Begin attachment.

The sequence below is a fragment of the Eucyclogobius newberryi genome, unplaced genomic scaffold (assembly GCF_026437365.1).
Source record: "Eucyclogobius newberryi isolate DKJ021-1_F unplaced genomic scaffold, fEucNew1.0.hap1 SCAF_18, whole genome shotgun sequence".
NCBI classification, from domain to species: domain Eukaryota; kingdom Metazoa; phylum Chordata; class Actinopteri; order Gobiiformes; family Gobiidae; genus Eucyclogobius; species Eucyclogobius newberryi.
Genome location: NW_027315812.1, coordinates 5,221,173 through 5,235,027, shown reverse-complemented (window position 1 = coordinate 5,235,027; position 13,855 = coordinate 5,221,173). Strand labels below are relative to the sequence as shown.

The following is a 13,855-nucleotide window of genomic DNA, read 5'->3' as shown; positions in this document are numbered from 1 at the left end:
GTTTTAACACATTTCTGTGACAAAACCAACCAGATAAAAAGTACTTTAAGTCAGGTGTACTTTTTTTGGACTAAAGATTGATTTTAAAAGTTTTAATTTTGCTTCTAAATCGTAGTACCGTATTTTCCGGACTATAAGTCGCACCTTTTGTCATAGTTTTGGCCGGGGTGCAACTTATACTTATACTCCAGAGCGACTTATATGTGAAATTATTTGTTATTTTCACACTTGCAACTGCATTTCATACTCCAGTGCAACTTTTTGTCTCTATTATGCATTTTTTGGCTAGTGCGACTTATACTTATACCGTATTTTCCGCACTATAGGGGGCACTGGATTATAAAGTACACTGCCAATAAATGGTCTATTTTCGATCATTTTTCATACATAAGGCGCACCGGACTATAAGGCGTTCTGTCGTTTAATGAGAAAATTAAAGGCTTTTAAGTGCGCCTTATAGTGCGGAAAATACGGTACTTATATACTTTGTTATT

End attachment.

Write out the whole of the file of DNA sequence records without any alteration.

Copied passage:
The sequence below is a fragment of the Eucyclogobius newberryi genome, unplaced genomic scaffold (assembly GCF_026437365.1).
Source record: "Eucyclogobius newberryi isolate DKJ021-1_F unplaced genomic scaffold, fEucNew1.0.hap1 SCAF_18, whole genome shotgun sequence".
NCBI classification, from domain to species: domain Eukaryota; kingdom Metazoa; phylum Chordata; class Actinopteri; order Gobiiformes; family Gobiidae; genus Eucyclogobius; species Eucyclogobius newberryi.
Genome location: NW_027315812.1, coordinates 5,221,173 through 5,235,027, shown reverse-complemented (window position 1 = coordinate 5,235,027; position 13,855 = coordinate 5,221,173). Strand labels below are relative to the sequence as shown.

The following is a 13,855-nucleotide window of genomic DNA, read 5'->3' as shown; positions in this document are numbered from 1 at the left end:
GTTTTAACACATTTCTGTGACAAAACCAACCAGATAAAAAGTACTTTAAGTCAGGTGTACTTTTTTTGGACTAAAGATTGATTTTAAAAGTTTTAATTTTGCTTCTAAATCGTAGTACCGTATTTTCCGGACTATAAGTCGCACCTTTTGTCATAGTTTTGGCCGGGGTGCAACTTATACTTATACTCCAGAGCGACTTATATGTGAAATTATTTGTTATTTTCACACTTGCAACTGCATTTCATACTCCAGTGCAACTTTTTGTCTCTATTATGCATTTTTTGGCTAGTGCGACTTATACTTATACCGTATTTTCCGCACTATAGGGGGCACTGGATTATAAAGTACACTGCCAATAAATGGTCTATTTTCGATCATTTTTCATACATAAGGCGCACCGGACTATAAGGCGTTCTGTCGTTTAATGAGAAAATTAAAGGCTTTTAAGTGCGCCTTATAGTGCGGAAAATACGGTACTTATATACTTTGTTATT